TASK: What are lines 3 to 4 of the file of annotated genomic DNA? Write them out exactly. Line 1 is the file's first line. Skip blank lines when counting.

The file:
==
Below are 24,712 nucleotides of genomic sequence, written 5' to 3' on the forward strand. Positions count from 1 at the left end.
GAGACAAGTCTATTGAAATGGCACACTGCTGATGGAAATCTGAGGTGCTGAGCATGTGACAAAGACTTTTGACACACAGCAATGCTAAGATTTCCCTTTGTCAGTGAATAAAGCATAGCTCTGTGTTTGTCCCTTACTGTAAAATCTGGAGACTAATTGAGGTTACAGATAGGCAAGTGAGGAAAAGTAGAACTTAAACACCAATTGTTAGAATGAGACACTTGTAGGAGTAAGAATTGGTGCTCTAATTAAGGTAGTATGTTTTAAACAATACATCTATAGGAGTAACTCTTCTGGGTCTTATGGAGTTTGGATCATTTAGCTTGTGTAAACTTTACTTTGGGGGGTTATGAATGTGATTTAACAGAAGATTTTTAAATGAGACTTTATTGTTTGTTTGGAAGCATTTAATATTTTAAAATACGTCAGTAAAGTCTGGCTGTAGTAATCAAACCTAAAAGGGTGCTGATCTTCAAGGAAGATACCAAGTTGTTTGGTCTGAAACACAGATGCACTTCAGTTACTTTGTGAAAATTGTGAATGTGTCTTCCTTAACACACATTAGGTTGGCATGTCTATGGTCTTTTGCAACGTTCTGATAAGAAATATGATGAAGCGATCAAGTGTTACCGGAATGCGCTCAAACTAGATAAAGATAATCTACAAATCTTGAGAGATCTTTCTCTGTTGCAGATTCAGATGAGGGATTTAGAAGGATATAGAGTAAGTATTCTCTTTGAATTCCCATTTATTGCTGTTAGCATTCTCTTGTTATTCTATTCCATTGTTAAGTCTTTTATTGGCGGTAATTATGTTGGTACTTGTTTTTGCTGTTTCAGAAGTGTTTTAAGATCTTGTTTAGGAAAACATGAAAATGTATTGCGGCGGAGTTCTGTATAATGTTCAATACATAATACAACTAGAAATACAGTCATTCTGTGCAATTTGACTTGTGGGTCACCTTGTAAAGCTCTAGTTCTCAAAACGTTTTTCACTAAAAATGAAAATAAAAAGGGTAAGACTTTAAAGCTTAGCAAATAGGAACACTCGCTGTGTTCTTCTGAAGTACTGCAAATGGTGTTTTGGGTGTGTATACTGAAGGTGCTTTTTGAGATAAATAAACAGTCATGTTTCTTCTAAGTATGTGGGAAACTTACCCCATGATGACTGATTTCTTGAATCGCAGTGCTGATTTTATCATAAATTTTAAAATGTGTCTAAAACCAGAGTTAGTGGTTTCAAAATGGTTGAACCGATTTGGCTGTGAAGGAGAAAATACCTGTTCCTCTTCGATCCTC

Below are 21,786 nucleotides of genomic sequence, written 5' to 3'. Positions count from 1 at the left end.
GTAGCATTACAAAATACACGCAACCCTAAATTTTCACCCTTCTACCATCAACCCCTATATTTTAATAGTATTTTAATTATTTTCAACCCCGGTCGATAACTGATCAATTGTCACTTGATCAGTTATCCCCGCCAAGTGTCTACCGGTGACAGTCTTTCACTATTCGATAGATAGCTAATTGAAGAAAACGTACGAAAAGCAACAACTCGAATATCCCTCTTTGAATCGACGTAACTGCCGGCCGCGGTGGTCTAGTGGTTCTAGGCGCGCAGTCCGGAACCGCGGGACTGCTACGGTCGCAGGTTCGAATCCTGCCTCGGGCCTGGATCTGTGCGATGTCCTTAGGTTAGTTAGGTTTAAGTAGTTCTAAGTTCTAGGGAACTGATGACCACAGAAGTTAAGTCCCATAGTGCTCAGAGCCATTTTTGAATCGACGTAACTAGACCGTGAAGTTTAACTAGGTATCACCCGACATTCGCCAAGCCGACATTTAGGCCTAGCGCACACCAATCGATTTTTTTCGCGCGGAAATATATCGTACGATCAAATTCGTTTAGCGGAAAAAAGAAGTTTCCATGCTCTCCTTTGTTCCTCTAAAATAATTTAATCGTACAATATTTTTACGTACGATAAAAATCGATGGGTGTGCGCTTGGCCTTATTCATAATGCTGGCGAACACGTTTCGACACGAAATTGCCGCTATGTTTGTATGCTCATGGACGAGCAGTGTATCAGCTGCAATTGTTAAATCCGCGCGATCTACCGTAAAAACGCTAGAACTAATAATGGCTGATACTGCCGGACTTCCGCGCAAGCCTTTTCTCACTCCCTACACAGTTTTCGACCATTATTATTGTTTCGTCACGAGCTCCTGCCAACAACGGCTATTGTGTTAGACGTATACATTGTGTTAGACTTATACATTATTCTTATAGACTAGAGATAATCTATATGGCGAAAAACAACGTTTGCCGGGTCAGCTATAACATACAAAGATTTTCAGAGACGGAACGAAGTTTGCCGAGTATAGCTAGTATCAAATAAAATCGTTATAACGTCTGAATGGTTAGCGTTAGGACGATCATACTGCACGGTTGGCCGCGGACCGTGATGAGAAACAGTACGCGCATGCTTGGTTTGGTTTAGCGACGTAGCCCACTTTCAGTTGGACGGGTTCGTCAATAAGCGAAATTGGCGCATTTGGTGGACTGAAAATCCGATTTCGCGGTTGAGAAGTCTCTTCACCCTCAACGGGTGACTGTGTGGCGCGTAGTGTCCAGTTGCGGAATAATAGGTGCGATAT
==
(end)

Below are 21,786 nucleotides of genomic sequence, written 5' to 3'. Positions count from 1 at the left end.
GTAGCATTACAAAATACACGCAACCCTAAATTTTCACCCTTCTACCATCAACCCCTATATTTTAATAGTATTTTAATTATTTTCAACCCCGGTCGATAACTGATCAATTGTCACTTGATCAGTTATCCCCGCCAAGTGTCTACCGGTGACAGTCTTTCACTATTCGATAGATAGCTAATTGAAGAAAACGTACGAAAAGCAACAACTCGAATATCCCTCTTTGAATCGACGTAACTGCCGGCCGCGGTGGTCTAGTGGTTCTAGGCGCGCAGTCCGGAACCGCGGGACTGCTACGGTCGCAGGTTCGAATCCTGCCTCGGGCCTGGATCTGTGCGATGTCCTTAGGTTAGTTAGGTTTAAGTAGTTCTAAGTTCTAGGGAACTGATGACCACAGAAGTTAAGTCCCATAGTGCTCAGAGCCATTTTTGAATCGACGTAACTAGACCGTGAAGTTTAACTAGGTATCACCCGACATTCGCCAAGCCGACATTTAGGCCTAGCGCACACCAATCGATTTTTTTCGCGCGGAAATATATCGTACGATCAAATTCGTTTAGCGGAAAAAAGAAGTTTCCATGCTCTCCTTTGTTCCTCTAAAATAATTTAATCGTACAATATTTTTACGTACGATAAAAATCGATGGGTGTGCGCTTGGCCTTATTCATAATGCTGGCGAACACGTTTCGACACGAAATTGCCGCTATGTTTGTATGCTCATGGACGAGCAGTGTATCAGCTGCAATTGTTAAATCCGCGCGATCTACCGTAAAAACGCTAGAACTAATAATGGCTGATACTGCCGGACTTCCGCGCAAGCCTTTTCTCACTCCCTACACAGTTTTCGACCATTATTATTGTTTCGTCACGAGCTCCTGCCAACAACGGCTATTGTGTTAGACGTATACATTGTGTTAGACTTATACATTATTCTTATAGACTAGAGATAATCTATATGGCGAAAAACAACGTTTGCCGGGTCAGCTATAACATACAAAGATTTTCAGAGACGGAACGAAGTTTGCCGAGTATAGCTAGTATCAAATAAAATCGTTATAACGTCTGAATGGTTAGCGTTAGGACGATCATACTGCACGGTTGGCCGCGGACCGTGATGAGAAACAGTACGCGCATGCTTGGTTTGGTTTAGCGACGTAGCCCACTTTCAGTTGGACGGGTTCGTCAATAAGCGAAATTGGCGCATTTGGTGGACTGAAAATCCGATTTCGCGGTTGAGAAGTCTCTTCACCCTCAACGGGTGACTGTGTGGCGCGTAGTGTCCAGTTGCGGAATAATAGGTGCGATAT